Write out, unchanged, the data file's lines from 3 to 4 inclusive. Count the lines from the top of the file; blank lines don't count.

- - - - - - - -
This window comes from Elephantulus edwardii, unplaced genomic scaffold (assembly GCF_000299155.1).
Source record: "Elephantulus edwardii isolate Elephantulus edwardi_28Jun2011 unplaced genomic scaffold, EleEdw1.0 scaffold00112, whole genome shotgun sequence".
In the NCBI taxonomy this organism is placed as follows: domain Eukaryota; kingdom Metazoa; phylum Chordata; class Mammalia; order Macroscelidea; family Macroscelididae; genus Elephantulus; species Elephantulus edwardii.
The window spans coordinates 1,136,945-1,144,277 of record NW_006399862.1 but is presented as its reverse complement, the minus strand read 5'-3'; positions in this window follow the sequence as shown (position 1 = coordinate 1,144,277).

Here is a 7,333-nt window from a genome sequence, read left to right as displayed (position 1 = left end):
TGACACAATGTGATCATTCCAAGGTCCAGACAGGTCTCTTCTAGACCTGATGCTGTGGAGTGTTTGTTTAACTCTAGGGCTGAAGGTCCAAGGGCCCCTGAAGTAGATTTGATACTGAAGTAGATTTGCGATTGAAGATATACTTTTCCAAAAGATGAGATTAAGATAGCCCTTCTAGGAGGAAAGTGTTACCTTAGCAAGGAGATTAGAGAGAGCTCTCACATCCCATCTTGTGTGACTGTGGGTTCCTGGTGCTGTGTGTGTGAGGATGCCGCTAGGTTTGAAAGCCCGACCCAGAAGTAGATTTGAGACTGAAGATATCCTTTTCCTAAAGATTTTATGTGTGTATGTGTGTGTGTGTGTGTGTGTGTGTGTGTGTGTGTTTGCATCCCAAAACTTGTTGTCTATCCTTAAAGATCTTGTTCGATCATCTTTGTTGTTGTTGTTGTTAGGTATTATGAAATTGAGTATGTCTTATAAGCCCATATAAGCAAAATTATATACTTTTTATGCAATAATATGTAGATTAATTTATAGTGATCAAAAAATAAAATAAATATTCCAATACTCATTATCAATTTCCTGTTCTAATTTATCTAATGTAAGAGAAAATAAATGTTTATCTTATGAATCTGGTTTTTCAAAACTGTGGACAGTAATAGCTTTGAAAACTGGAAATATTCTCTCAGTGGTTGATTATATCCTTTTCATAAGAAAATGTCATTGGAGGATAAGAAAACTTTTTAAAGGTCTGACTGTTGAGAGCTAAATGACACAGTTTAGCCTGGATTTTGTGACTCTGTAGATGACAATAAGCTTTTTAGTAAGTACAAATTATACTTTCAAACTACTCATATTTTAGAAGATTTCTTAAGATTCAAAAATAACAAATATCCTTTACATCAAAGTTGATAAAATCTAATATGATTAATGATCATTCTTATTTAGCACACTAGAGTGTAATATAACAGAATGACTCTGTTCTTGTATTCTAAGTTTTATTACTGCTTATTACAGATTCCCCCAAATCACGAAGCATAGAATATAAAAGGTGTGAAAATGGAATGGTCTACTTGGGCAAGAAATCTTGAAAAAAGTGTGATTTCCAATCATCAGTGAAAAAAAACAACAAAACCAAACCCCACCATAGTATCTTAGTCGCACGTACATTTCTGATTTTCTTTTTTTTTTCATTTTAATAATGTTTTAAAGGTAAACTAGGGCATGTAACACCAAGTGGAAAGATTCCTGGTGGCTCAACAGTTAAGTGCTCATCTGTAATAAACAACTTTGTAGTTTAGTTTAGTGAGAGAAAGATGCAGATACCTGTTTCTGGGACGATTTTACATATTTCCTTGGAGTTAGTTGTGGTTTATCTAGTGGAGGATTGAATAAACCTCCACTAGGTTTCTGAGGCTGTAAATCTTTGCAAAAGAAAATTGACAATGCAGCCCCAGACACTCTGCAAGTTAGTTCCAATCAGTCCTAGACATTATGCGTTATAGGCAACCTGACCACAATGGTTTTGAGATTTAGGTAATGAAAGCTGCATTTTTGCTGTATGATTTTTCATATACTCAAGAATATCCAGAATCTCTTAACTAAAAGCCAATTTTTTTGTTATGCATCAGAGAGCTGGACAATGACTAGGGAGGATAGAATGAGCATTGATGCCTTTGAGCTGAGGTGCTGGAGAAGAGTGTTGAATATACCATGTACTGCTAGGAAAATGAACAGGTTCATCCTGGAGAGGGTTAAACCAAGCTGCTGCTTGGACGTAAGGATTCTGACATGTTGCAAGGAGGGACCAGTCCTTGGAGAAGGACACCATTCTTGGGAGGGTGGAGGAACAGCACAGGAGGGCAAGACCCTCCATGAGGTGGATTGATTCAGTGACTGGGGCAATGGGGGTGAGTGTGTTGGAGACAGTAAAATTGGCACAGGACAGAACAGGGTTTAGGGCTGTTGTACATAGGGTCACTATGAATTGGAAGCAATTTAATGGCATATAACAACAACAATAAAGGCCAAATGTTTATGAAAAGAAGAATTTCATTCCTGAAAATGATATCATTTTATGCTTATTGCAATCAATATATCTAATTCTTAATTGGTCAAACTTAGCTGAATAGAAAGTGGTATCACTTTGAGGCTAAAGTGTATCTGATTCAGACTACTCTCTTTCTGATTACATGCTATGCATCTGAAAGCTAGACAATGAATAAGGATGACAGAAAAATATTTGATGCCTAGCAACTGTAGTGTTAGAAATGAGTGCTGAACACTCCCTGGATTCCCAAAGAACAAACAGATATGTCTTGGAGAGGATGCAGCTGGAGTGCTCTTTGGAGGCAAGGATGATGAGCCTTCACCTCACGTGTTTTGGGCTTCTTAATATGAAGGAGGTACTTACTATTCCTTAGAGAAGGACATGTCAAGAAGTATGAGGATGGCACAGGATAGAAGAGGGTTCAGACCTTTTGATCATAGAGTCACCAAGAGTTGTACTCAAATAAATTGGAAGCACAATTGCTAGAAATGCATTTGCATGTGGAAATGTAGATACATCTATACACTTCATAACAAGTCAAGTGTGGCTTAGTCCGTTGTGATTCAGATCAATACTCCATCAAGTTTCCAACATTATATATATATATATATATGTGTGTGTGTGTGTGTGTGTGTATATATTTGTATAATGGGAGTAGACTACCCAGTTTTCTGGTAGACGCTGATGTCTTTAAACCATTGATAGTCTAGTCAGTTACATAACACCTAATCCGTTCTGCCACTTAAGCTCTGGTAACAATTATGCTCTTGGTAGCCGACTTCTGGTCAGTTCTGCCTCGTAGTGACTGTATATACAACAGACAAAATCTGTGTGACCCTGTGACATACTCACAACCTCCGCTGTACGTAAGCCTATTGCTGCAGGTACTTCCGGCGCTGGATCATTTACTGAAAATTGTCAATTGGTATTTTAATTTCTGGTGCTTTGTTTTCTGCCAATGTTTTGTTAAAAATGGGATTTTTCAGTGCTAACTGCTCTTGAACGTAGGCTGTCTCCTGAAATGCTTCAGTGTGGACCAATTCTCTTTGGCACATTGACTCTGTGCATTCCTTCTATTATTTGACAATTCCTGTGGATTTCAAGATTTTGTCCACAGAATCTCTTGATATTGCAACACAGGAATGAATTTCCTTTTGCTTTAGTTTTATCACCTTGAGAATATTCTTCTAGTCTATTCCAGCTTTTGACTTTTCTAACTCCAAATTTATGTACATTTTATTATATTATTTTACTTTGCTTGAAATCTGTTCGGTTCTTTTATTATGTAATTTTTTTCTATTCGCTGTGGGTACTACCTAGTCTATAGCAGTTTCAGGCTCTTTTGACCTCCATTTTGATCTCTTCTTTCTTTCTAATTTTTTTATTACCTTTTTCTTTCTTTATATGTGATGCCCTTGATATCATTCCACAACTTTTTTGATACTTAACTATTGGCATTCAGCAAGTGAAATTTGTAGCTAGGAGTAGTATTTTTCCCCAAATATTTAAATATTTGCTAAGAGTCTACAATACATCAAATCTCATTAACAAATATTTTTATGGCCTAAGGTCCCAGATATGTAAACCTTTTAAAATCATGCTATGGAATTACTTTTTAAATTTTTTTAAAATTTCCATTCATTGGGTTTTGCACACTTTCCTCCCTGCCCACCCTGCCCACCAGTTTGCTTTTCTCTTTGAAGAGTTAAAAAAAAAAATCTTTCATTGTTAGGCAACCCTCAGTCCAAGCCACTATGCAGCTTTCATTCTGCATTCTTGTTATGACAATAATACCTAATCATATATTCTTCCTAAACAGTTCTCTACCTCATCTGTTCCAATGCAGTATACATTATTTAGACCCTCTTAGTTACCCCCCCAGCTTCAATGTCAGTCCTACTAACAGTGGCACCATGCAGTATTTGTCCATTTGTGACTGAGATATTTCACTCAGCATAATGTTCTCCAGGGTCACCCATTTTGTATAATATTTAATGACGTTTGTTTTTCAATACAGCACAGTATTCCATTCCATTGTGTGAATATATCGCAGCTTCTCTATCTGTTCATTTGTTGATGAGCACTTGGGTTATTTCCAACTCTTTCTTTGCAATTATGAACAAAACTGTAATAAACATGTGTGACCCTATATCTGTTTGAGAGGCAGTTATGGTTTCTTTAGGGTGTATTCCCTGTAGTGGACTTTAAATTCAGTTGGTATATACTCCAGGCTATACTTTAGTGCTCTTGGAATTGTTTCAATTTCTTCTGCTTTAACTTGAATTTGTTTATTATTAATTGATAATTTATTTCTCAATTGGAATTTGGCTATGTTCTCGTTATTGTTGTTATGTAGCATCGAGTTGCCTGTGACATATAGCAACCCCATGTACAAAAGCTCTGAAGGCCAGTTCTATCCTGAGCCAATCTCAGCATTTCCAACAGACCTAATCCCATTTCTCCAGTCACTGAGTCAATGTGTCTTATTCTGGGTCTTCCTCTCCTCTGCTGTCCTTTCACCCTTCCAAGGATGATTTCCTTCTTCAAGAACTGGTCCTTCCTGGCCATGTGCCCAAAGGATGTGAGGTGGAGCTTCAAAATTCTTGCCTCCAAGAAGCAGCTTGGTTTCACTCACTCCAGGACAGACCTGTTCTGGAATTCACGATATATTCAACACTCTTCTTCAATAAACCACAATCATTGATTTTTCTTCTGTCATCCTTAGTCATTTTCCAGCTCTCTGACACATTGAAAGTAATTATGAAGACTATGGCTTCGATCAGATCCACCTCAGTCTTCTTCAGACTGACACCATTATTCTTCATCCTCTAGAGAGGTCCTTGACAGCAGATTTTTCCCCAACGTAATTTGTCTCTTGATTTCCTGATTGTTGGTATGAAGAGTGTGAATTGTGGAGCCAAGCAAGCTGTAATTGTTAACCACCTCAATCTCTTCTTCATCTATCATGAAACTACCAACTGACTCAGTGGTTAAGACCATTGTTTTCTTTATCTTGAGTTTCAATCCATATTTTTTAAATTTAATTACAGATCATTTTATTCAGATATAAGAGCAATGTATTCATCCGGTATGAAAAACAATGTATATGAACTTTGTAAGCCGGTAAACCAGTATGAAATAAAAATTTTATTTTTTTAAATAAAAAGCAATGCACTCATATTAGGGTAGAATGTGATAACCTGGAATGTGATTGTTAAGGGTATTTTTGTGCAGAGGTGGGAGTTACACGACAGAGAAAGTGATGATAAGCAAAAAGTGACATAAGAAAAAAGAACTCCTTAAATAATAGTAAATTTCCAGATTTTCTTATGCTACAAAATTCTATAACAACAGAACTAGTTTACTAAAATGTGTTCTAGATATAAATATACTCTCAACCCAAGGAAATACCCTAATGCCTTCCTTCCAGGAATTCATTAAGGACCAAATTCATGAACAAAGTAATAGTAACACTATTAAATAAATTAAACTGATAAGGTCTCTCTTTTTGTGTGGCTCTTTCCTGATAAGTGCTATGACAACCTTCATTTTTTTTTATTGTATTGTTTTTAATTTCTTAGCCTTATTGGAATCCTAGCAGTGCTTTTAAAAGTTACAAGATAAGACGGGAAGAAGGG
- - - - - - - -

In the NCBI taxonomy this organism is placed as follows: domain Eukaryota; kingdom Metazoa; phylum Chordata; class Mammalia; order Macroscelidea; family Macroscelididae; genus Elephantulus; species Elephantulus edwardii.
The window spans coordinates 1,136,945-1,144,277 of record NW_006399862.1 but is presented as its reverse complement, the minus strand read 5'-3'; positions in this window follow the sequence as shown (position 1 = coordinate 1,144,277).